Wednesday, October 28, 2009

Thoughts of failure on a gray morning

Not a lot of chuckles in this one, probably.

The current ABA Journal came in the other day with a cover story about an overachieving appellate lawyer, a classmate and friend of both Supreme Court Justice Samuel Alito and Hillary Clinton (how's that for variety?) who worked for one silk stocking firm after another in Chicago and Washington, D.C., interspersed with important government service. He argued 16 times before the United States Supreme Court.

However his latest firm decided that he was more of an expensive ornament than a rainmaker; it was decided to lay him off. After receiving the news, this man came to work one final time, checked his email, reset his away messages... and shot himself in the head.

I'm not quite that desperate myself... but I think I can identify with this man's ultimate plight.

Pope John Paul II said that work was made for man, not man for work. Yet, too often, we identify ourselves with our jobs. We are our jobs. Perhaps it is only because I am one also, but I think this is especially true of middle-aged male professionals such as the man in the ABA Journal story: When business is good (when the money is coming in) we are good, too. When business is slow -- or when the cash flow dries up -- the demons get loose.

As a solo practitioner I do and I don't have to worry about rainmaking. I won't get laid off because I'm not an effective salesman -- I'll just starve to death. Was this man in the ABA Journal any less of a skilled lawyer because he wasn't a powerhouse salesman? It has been my observation that some of the most highly regarded rainmakers couldn't be trusted to enter an agreed order in court. And I do not say this with scorn: These are different skill sets, I think. At least when I try and "sell," I have to gear myself up so high that I can't concentrate on work afterward. Particularly on a long project, I have to "gear down" to get focused and capable of doing the work. Have you ever heard professional athletes talk about how the game 'slows down' when they begin to achieve? I imagine that a similar mental attitude adjustment is involved.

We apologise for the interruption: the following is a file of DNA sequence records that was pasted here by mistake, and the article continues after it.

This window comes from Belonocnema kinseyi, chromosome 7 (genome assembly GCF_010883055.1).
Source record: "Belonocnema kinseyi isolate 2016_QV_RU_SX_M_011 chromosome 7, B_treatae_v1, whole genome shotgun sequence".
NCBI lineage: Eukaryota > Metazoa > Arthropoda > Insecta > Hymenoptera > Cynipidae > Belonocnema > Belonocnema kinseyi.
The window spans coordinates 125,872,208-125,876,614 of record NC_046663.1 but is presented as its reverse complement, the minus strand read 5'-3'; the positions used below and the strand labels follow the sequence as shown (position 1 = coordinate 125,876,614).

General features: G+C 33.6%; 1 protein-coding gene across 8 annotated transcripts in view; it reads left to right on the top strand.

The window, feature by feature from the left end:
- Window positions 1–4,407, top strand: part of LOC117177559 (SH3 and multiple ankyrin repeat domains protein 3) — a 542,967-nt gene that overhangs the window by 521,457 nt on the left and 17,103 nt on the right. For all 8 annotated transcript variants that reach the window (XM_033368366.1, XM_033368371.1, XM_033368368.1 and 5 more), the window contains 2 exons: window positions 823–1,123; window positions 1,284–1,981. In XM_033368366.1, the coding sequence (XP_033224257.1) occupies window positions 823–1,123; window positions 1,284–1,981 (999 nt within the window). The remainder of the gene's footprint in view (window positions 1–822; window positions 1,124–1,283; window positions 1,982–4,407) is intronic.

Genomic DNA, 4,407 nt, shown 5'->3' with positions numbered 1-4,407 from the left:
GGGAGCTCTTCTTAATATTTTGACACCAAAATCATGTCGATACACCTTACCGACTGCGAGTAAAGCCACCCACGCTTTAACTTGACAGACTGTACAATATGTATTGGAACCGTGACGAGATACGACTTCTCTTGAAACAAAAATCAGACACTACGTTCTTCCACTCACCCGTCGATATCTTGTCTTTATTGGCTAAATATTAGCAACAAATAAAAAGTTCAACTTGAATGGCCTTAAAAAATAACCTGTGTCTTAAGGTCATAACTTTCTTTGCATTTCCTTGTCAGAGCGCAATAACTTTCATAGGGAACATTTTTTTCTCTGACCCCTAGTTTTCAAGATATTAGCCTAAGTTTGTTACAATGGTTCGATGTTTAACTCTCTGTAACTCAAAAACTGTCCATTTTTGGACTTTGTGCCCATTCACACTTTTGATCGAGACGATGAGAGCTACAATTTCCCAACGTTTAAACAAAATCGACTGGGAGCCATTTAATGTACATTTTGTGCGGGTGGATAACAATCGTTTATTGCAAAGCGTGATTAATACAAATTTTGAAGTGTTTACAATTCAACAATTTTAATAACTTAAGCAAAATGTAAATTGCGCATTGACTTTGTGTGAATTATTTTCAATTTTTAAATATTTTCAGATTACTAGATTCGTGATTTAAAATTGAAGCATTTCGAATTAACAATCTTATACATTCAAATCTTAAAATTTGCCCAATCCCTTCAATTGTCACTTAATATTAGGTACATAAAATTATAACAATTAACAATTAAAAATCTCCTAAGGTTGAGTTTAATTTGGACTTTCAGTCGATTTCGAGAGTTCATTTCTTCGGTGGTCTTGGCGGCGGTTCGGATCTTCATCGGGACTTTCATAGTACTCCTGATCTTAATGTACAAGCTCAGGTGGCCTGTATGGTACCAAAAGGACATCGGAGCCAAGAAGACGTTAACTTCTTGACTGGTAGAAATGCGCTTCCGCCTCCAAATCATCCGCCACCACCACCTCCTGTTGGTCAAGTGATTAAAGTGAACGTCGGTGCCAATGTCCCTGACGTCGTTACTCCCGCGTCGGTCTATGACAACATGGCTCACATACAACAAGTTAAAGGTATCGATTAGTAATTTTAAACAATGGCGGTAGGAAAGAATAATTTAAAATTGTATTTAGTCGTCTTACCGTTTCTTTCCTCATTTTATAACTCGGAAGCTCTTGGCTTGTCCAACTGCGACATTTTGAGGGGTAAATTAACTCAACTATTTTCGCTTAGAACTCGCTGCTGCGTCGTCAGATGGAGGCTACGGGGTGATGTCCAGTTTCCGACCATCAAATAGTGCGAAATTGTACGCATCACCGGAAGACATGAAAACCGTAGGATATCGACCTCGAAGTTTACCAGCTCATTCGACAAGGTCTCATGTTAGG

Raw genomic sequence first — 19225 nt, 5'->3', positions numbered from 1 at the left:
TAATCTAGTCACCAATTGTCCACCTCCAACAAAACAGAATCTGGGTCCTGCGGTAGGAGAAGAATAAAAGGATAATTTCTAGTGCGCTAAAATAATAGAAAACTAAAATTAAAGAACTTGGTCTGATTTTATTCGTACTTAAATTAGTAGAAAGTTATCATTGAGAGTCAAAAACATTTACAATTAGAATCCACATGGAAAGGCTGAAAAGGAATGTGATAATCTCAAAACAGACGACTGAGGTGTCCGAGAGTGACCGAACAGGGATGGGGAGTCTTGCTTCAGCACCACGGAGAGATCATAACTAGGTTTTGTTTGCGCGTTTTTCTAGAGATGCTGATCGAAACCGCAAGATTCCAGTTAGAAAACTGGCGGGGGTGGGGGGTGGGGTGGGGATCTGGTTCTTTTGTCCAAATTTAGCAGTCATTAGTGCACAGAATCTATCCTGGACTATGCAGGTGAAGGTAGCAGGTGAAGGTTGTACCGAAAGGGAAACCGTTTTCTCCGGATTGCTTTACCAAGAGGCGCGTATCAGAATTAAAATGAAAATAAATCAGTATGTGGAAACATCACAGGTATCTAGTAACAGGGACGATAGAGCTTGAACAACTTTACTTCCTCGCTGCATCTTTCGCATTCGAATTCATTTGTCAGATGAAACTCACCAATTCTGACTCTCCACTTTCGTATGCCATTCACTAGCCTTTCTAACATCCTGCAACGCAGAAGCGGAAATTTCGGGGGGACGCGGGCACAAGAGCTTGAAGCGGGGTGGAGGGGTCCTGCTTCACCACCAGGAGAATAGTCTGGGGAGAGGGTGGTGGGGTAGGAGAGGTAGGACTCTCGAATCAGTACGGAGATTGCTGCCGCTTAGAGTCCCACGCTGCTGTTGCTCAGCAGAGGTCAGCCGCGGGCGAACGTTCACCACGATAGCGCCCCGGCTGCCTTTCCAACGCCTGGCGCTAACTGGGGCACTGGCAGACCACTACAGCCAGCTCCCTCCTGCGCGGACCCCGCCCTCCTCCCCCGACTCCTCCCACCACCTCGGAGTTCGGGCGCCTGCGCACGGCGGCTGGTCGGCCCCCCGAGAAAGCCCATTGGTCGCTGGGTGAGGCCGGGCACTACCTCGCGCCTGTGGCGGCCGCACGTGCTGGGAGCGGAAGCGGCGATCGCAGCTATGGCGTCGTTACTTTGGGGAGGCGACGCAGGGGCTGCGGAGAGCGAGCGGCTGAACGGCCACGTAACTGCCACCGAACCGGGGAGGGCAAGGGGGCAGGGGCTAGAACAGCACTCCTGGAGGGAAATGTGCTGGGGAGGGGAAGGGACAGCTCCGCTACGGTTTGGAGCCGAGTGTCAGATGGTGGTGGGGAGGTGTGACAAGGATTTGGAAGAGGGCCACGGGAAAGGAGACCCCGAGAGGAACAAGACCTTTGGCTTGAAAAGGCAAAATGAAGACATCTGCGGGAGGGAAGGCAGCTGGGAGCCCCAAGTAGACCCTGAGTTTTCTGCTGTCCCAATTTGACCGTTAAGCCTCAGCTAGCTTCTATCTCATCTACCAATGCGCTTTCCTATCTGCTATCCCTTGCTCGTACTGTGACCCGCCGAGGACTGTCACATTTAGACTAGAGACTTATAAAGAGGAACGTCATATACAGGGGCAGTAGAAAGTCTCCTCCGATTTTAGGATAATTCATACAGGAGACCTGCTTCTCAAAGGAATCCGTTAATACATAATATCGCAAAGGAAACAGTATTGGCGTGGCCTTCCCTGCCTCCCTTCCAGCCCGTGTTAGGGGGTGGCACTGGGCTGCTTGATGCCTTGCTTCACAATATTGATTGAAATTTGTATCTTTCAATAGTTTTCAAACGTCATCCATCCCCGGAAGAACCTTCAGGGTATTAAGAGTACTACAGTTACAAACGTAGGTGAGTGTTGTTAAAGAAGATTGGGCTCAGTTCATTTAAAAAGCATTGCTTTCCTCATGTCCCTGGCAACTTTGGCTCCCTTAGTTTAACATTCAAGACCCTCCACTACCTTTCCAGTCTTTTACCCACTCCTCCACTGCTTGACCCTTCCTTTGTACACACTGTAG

Professionally, I see myself as a worker bee. I'd bet that the unfortunate man in the ABA Journal might have had a similar self-image. But the legal profession doesn't particularly value worker bees.

My own demons are out in force this week, with the end of the month upon me and extraordinary bills coming due on the 1st -- bills I have no hope of paying in full. I'll muddle through, of course, because muddling is what I do.

Long Suffering Spouse acknowledged this morning that she may be 'burning out' at school. Some of her teaching colleagues are... searching for a polite word here... difficult. My wife holds kids to standards -- some of her colleagues just pass their charges through, not challenging or disciplining them. And this is at a private school. In the long run, my wife's approach will pay off for her students -- as many tell her when they come back from high school to visit. But, for parents, it can be confusing: Why does my child have no problems with these teachers -- but struggles so with Mrs. Curmudgeon? Does she have something personal against my child? Parents sometimes balk at paying $5,000 a year for the privilege of having someone single out their child for harsh treatment.

This is much on my wife's mind this week -- which began with a special, parent-initiated meeting and will end with regularly scheduled parent-teacher conferences.

But the school pays for our health insurance. And I can't -- not with all the other muddling (our own tuitions to pay, the mortgage, unexpected car repairs...) that I must do. Thus I contribute directly to my wife's unhappiness. I wish it were otherwise.

The funny thing is, though, I'm having a good year this year. *Sigh*

6 comments:

Cristina said...

I think most of us identify ourselves with what we do. I think its an American thing. In England they ask 'Where'd you go to school?' as the identifier and here we ask 'What do you do?'.